In Shakespeare's Henry IV, Part I, royal authority is under threat from in and beyond England. How do you explain this with regard to geographic location?

Expert Answers

An illustration of the letter 'A' in a speech bubbles

In Shakespeare's play, Henry IV, Part I, King Henry has made plans to travel with his army to the Holy Land to try to end the war there, in joining the Crusades. However, trouble at home prevents him from doing so, and Henry cancels his plans, turning his attention to matters within his own country.

In the play, there are rebellions taking place in England, specifically in Wales and Northumberland. Geographically, Northumberland is located in the northeastern part of England, below Scotland, while Wales is located at the southwestern corner of the island. They are in opposite directions.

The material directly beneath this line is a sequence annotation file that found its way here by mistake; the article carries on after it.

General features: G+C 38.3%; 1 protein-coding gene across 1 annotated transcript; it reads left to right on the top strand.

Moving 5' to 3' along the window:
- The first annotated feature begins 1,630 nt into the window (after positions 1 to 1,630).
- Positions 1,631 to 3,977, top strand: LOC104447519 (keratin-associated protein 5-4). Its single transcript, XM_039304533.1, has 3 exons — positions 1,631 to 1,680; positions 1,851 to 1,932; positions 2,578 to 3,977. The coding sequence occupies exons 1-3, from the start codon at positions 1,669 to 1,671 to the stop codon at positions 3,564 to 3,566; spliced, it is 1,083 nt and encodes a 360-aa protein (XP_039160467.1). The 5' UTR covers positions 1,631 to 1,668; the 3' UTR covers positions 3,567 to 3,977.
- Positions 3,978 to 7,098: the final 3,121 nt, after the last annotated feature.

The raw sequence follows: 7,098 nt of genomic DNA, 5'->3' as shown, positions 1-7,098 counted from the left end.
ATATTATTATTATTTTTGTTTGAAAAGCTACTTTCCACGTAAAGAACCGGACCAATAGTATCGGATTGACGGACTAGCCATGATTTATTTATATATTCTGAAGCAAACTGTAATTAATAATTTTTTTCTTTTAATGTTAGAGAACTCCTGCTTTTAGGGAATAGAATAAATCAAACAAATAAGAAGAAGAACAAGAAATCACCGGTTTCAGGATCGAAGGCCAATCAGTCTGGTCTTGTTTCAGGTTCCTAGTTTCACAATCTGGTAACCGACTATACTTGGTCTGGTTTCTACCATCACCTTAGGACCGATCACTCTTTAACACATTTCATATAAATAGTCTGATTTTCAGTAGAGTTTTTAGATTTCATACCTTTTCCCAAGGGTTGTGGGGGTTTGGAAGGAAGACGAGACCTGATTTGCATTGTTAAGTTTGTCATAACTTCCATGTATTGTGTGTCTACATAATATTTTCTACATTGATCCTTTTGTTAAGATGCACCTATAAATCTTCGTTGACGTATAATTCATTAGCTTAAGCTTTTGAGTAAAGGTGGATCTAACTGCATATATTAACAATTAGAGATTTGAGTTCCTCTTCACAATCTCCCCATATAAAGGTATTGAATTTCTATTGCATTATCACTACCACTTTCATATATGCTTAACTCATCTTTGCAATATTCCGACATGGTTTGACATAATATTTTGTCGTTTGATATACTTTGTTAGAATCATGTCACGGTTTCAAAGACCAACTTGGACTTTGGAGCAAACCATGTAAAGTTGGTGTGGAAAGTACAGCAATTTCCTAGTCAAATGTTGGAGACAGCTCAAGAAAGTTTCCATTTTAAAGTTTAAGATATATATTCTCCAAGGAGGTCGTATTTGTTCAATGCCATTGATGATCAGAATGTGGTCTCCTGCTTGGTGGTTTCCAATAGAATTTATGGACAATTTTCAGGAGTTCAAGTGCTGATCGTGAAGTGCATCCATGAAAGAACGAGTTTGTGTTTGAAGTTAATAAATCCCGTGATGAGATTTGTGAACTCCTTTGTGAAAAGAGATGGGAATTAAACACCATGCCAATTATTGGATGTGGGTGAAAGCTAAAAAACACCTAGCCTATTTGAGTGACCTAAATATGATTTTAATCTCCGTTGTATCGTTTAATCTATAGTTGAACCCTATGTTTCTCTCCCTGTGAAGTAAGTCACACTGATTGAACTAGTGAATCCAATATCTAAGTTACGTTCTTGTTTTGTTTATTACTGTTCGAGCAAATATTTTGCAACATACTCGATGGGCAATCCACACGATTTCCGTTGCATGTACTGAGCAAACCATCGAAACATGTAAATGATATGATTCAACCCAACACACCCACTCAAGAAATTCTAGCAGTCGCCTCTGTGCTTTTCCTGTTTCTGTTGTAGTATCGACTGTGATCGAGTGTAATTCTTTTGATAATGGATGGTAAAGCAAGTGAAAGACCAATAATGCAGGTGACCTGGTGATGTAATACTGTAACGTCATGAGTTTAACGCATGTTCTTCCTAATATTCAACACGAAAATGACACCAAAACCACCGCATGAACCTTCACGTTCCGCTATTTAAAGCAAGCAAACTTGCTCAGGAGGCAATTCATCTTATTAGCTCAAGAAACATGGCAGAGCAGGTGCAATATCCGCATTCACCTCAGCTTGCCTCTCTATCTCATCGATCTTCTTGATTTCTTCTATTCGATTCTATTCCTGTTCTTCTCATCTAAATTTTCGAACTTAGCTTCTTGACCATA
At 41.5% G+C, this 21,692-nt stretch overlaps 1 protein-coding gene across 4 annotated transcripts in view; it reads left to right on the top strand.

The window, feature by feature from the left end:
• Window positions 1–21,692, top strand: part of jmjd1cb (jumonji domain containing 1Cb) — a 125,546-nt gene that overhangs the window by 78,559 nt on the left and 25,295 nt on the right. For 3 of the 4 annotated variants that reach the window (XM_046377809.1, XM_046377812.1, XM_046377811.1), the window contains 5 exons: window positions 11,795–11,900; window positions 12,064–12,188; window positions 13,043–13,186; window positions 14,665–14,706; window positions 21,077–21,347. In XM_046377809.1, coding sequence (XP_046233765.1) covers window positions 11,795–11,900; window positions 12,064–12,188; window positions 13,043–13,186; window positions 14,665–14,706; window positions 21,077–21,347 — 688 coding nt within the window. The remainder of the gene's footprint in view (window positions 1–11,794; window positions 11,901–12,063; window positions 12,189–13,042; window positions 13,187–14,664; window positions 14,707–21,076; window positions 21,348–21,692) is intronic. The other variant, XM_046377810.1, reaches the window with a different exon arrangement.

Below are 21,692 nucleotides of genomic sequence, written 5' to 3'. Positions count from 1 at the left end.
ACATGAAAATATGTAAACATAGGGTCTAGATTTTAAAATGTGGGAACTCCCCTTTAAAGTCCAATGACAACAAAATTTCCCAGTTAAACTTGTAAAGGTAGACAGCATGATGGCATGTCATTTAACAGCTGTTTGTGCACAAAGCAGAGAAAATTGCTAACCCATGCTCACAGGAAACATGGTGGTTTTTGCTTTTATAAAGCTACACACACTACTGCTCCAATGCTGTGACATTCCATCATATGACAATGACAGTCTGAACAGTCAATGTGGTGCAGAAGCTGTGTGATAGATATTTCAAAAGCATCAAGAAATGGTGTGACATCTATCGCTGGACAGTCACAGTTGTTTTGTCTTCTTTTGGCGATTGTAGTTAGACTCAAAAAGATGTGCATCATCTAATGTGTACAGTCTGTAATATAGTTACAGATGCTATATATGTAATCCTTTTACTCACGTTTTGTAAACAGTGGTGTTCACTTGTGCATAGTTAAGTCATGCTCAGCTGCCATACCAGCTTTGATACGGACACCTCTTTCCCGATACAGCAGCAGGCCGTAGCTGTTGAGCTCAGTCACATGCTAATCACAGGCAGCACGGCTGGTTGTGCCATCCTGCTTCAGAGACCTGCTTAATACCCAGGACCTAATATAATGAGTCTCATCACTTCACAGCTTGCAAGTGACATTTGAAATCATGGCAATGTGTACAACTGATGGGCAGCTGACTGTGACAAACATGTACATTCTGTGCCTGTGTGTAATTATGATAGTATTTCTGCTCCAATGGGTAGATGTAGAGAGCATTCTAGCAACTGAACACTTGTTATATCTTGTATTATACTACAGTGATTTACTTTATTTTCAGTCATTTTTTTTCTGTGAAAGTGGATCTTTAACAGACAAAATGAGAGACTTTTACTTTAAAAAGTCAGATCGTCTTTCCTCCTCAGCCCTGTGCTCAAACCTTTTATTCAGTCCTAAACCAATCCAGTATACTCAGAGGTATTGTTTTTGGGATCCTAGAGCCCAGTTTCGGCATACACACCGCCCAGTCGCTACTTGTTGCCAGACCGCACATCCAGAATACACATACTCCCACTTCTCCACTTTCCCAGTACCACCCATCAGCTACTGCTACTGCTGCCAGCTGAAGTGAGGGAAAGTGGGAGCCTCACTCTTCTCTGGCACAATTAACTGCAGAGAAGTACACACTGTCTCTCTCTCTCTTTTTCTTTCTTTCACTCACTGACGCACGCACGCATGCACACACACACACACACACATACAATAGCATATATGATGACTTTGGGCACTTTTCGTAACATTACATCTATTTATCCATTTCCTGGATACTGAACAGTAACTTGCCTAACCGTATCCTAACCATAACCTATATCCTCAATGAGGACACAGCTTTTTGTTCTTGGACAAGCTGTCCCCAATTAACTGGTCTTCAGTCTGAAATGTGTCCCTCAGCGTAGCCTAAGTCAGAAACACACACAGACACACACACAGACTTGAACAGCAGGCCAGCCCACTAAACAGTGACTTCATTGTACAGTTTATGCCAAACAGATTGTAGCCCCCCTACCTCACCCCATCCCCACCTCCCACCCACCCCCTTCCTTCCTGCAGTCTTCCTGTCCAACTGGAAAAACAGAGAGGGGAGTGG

Northumberland has a history of revolt and rebellion against the government, as seen in the Rising of the North in Tudor times. These revolts were usually led by the then Dukes of Northumberland, the Percy family. Shakespeare makes one of the Percys, the dashing Harry Hotspur, the real hero of his Henry IV, Part 1.

Wales is located farther south on the island of Britain.

Llywelyn ap Gruffydd's death in 1282 marked the completion of Edward I of England's conquest of Wales...Owain Glyndŵr briefly restored independence to what was to become modern Wales, in the early 15th century. Wales was subsequently annexed by England under the Laws in Wales Acts 1535–1542 since when, excluding those matters now devolved to Wales, English law has been the legal system of Wales and England.

In reference to the geographical sites of unrest and rebellion in Shakespeare's play, Henry IV, Part I, the fighting takes place in the far northern part of Britain, just below Scotland, and in the lower corner of the country, on the southwestern side.

Approved by eNotes Editorial Team